Classic Books of the Ages

Ryan Holiday asks, What is the ‘classic’ book of the 80s and 90s? Ryan starts by listing the classics from previous eras and decades…

The Scarlet Letter (colonial America)
The Adventures of Huckleberry Finn (slavery)
The Red Badge of Courage (sometimes for civil war)
The Jungle (turn of the century)
All Quiet on the Western Front (WWI)
The Great Gatsby (20s)
Of Mice and Men (30s)
Catcher in the Rye (50s and 60s)
Fahrenheit 451 (Cold War)

…and goes on to suggest that the classic 80s book is American Psycho and Fight Club for the 90s.

I cannot disagree with American Psycho; the book satires perfectly the 80s yuppie culture which embodies everything the 80s was about. The 90s, however, is a different story: Fight Club is a good and very valid choice, but I would argue that Trainspotting is on par with it for representing 90s UK culture.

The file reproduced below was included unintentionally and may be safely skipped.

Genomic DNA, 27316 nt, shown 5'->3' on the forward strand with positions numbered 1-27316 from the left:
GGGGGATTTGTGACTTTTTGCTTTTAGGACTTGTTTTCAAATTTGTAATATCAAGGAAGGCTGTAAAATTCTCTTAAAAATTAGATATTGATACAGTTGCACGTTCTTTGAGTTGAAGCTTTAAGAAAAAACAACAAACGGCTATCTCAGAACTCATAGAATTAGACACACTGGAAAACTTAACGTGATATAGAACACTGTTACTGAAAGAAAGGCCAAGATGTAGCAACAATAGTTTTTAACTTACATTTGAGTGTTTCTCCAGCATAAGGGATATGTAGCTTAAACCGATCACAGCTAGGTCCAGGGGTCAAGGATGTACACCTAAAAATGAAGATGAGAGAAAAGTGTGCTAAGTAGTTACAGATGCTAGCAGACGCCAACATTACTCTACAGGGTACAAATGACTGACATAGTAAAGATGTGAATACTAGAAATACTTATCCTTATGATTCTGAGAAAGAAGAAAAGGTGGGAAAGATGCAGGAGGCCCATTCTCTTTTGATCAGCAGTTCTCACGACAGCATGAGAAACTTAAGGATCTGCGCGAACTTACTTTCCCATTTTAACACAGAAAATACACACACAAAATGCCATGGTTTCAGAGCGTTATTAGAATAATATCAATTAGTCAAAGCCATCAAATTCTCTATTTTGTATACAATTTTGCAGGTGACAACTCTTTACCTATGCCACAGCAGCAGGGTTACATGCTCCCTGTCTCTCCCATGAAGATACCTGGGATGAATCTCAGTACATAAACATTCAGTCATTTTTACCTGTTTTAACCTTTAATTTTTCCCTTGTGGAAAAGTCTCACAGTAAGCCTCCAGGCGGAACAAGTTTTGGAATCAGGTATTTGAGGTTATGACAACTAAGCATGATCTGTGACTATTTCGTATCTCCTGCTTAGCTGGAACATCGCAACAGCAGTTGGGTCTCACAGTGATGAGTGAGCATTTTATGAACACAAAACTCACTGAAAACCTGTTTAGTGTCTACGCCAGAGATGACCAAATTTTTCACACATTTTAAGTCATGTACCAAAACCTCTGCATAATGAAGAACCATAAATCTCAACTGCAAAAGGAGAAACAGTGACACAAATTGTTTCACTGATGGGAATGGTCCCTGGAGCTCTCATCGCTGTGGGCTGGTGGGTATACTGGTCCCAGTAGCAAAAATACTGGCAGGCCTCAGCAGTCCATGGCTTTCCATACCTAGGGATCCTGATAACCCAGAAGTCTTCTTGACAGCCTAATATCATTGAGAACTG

Like My Life in Books, I can only suggest The Corrections for the current decade.

Other contenders were:



2 responses to “Classic Books of the Ages”

  1. I like your pick of Trainspotting—even though it is very UK, heroin and HIV were major cultural issues in the US at the same time and I think a lot of it translates well to US life.

    I said yesterday I felt it was hard for me to get the right perspective on those decades to choose books; I have been thinking also that writers don’t yet have the perspective either. The Red Badge of Courage was written thirty years after the end of the Civil War; The Scarlet Letter centuries after the time it portrays. We may be waiting a while for the “real” quintessential 80s and 90s books.

  2. I can’t agree more. What we may all one day class as the defining book of the 80s or 90s has undoubtedly not been written. If it has, I’ll be surprised. For now all we can do is choose from those that are.

    As you say; looking at lists such as this, it’s the exception, not the rule, that books that typify a decade or generation were written during it.